• Understand how different groups define and respond to terms like racism or racist, racial inequity and race, as well as several other terms that often come up during conversations about race such as affirmative action, black lives matter, color blindness, civil rights, discrimination, microaggression, oppression, social justice, and white privilege.
• Talk about race and ethnicity with half a dozen friends who have diverse opinions. Enjoy this simple, respectful, structured program provided by Living Room Conversations that begins with human relationships.
• Review the latest news and policy proposals on race and civil rights from left, center and right biased news sources and think tanks. This will bring you up-to-date and broaden your understanding of the issue.
• Discuss race and civil rights in the classroom using a specialized lesson plan that teaches respectful dialog, fostering mutual respect and understanding. This program can be easily integrated into current curriculum, and includes various guides and online tools for making the class activity more engaging and revealing.
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GUEST COLUMN: Why I'm against desegregating my black grandsons' school system
A federal policy that has not worked is being forced on my grandkids. I, a white liberal from the North, once favored it. They, black students at a public high school in Mississippi, now don’t.
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OUR PICKS: Recommended reading and viewing
1. “3 ½ Minutes, Ten Bullets” by Marc Silver, an HBO documentary about the 2012 killing of black teen Jordan Davis by white man Michael Dunn in Jacksonville, Fla.
Thug is the new N-word. That’s the new way they pursuing us now. N-word is out, and thug is in. Michael Dunn, he seen us, he just see four black kids. And he heard the music, and he just instantly put ‘thug’ next to four black kids. But you know if four white kids listening to it, you know I’m saying, what would you think? They don’t call Justin Bieber a thug. He racing Lamborghinis and all this crazy stuff. He’s not a thug, he’s just a misled kid. You know what I’m saying? So it’s just like, thug is just a term for African Americans to be called the N-word without being all - they don’t want to seem wrong by calling us the N-word. So they’re just like, look at those thugs.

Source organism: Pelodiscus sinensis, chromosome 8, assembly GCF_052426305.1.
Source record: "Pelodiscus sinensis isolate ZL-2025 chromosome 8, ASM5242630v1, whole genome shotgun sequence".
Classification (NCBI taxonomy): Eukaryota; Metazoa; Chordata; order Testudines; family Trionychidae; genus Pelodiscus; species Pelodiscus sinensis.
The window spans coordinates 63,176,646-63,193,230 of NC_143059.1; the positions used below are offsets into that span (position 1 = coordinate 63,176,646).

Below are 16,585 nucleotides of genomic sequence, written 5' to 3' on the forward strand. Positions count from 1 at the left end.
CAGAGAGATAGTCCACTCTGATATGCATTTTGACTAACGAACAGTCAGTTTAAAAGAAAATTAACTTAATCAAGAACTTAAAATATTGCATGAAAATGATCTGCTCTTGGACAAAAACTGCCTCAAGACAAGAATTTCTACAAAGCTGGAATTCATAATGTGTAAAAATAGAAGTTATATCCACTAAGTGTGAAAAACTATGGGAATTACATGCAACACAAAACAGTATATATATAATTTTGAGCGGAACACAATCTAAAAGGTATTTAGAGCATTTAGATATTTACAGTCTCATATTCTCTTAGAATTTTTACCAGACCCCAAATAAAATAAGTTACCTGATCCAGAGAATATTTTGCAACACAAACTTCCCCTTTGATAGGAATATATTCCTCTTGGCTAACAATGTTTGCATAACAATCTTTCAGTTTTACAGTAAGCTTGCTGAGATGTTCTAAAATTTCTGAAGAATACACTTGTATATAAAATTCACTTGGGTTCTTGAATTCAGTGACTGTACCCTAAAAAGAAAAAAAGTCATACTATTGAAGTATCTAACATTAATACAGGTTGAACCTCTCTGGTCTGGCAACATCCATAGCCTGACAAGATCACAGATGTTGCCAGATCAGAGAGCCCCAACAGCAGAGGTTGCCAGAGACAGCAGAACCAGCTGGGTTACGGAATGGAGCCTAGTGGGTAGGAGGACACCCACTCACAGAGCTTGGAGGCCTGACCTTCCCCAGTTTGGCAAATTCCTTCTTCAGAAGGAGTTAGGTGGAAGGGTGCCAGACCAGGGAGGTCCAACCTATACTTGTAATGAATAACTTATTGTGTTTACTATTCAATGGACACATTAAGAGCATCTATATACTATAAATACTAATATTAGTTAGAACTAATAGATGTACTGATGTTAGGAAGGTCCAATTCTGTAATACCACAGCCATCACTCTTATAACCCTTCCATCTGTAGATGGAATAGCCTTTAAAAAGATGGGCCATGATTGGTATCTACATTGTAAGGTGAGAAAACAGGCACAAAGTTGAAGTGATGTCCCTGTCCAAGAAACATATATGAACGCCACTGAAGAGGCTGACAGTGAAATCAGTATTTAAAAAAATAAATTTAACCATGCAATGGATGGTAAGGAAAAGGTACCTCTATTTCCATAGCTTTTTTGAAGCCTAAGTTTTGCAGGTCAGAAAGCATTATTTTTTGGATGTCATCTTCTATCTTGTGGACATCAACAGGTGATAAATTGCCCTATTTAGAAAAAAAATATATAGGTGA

- Tevin Thompson, a friend of Jordan Davis (51:21)
2. "The Danger of the 'Black Lives Matter' Movement" by Heather MacDonald, an adapted speech given at Hillsdale College’s Allan P. Kirby, Jr. Center for Constitutional Studies and Citizenship in Washington
As a result of the anti-cop campaign of the last two years and the resulting push-back in the streets, officers in urban areas are cutting back on precisely the kind of policing that led to the crime decline of the 1990s and 2000s. Arrests and summons are down, particularly for low-level offenses. Police officers continue to rush to 911 calls when there is already a victim. But when it comes to making discretionary stops—such as getting out of their cars and questioning people hanging out on drug corners at 1:00 a.m.—many cops worry that doing so could put their careers on the line…. Unfortunately, when officers back off in high crime neighborhoods, crime shoots through the roof. Our country is in the midst of the first sustained violent crime spike in two decades.
3. “Donald Trump and the Twilight of White America” by Derek Thompson, The Atlantic
It is not enough to say that Trump is a purely racial phenomenon. Nor is it complete to argue that he is the perfectly predictable result of economic upheaval. Rather, in the last half-century, several events have pushed conservative white American middle-class men to conflate their majoritarian, economic, and cultural decline. Economic anxiety and racial resentment are not entirely separate things, but rather like buttresses in an arch, supporting each other in the creation of something larger – Donald Trump.
4. “The Fire This Time: A New Generation Speaks About Race,” an anthology of essays
Every black person has something ‘not black’ about them. I don’t mean something white, because despite our easy dichotomies, the opposite of black is not white. This one likes European classical music; that one likes a little bit of country (hopefully the old stuff); this one can’t dance. Black people know this – any solidarity with each other is about something shared, a secret joy, a song, not about some stereotypical qualities that may be reproducible, imitable, even marketable. This doesn’t mean there aren’t similarities across black people or communities or better yet memory – just that these aren’t exactly about bodies and not really about skin at all, but culture.
– Kevin Young’s essay, “Blacker Than Thou”
5. “The Case for Reparations” by Ta-Nehisi Coates, The Atlantic
What I’m talking about is more than recompense for past injustices—more than a handout, a payoff, hush money, or a reluctant bribe. What I’m talking about is a national reckoning that would lead to spiritual renewal.... Reparations would mean a revolution of the American consciousness, a reconciling of our self-image as the great democratizer with the facts of our history.
6. “Lift Off” by Donovan Livingston, Ed.M.’16, student speaker of Harvard Graduate School of Education’s 2016 Convocation exercises
How many times have we been made to feel like quotas –
Like tokens in coined phrases? –
There are days I feel like one, like only –
A lonely blossom in a briar patch of broken promises.
But I’ve always been a thorn in the side of injustice.